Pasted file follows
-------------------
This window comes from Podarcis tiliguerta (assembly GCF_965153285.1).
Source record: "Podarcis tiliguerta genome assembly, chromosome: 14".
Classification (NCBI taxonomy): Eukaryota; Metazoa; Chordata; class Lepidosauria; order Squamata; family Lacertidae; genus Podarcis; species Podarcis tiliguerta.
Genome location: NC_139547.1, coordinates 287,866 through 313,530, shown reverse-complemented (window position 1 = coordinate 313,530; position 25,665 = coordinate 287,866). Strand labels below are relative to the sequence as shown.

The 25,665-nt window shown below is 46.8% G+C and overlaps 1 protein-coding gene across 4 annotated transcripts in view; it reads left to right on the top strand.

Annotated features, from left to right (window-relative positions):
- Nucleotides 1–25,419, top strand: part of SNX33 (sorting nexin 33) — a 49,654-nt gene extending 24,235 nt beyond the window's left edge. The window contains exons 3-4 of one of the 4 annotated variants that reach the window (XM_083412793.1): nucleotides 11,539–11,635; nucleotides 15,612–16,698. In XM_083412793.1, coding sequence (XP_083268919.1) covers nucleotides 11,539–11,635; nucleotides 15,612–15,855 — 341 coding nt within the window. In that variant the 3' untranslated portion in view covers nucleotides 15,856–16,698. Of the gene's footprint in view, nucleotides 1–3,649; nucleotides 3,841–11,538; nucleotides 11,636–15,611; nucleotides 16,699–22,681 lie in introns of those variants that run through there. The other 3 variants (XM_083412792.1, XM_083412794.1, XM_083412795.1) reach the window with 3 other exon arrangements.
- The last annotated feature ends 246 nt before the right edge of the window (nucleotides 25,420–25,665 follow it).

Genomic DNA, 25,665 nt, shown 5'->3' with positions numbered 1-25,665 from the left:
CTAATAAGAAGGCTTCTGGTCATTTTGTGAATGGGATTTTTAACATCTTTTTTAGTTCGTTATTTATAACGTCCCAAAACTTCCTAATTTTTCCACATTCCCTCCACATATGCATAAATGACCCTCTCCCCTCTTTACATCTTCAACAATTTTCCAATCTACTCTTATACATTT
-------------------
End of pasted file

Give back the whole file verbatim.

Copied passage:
This window comes from Podarcis tiliguerta (assembly GCF_965153285.1).
Source record: "Podarcis tiliguerta genome assembly, chromosome: 14".
Classification (NCBI taxonomy): Eukaryota; Metazoa; Chordata; class Lepidosauria; order Squamata; family Lacertidae; genus Podarcis; species Podarcis tiliguerta.
Genome location: NC_139547.1, coordinates 287,866 through 313,530, shown reverse-complemented (window position 1 = coordinate 313,530; position 25,665 = coordinate 287,866). Strand labels below are relative to the sequence as shown.

The 25,665-nt window shown below is 46.8% G+C and overlaps 1 protein-coding gene across 4 annotated transcripts in view; it reads left to right on the top strand.

Annotated features, from left to right (window-relative positions):
- Nucleotides 1–25,419, top strand: part of SNX33 (sorting nexin 33) — a 49,654-nt gene extending 24,235 nt beyond the window's left edge. The window contains exons 3-4 of one of the 4 annotated variants that reach the window (XM_083412793.1): nucleotides 11,539–11,635; nucleotides 15,612–16,698. In XM_083412793.1, coding sequence (XP_083268919.1) covers nucleotides 11,539–11,635; nucleotides 15,612–15,855 — 341 coding nt within the window. In that variant the 3' untranslated portion in view covers nucleotides 15,856–16,698. Of the gene's footprint in view, nucleotides 1–3,649; nucleotides 3,841–11,538; nucleotides 11,636–15,611; nucleotides 16,699–22,681 lie in introns of those variants that run through there. The other 3 variants (XM_083412792.1, XM_083412794.1, XM_083412795.1) reach the window with 3 other exon arrangements.
- The last annotated feature ends 246 nt before the right edge of the window (nucleotides 25,420–25,665 follow it).

Genomic DNA, 25,665 nt, shown 5'->3' with positions numbered 1-25,665 from the left:
CTAATAAGAAGGCTTCTGGTCATTTTGTGAATGGGATTTTTAACATCTTTTTTAGTTCGTTATTTATAACGTCCCAAAACTTCCTAATTTTTCCACATTCCCTCCACATATGCATAAATGACCCTCTCCCCTCTTTACATCTTCAACAATTTTCCAATCTACTCTTATACATTT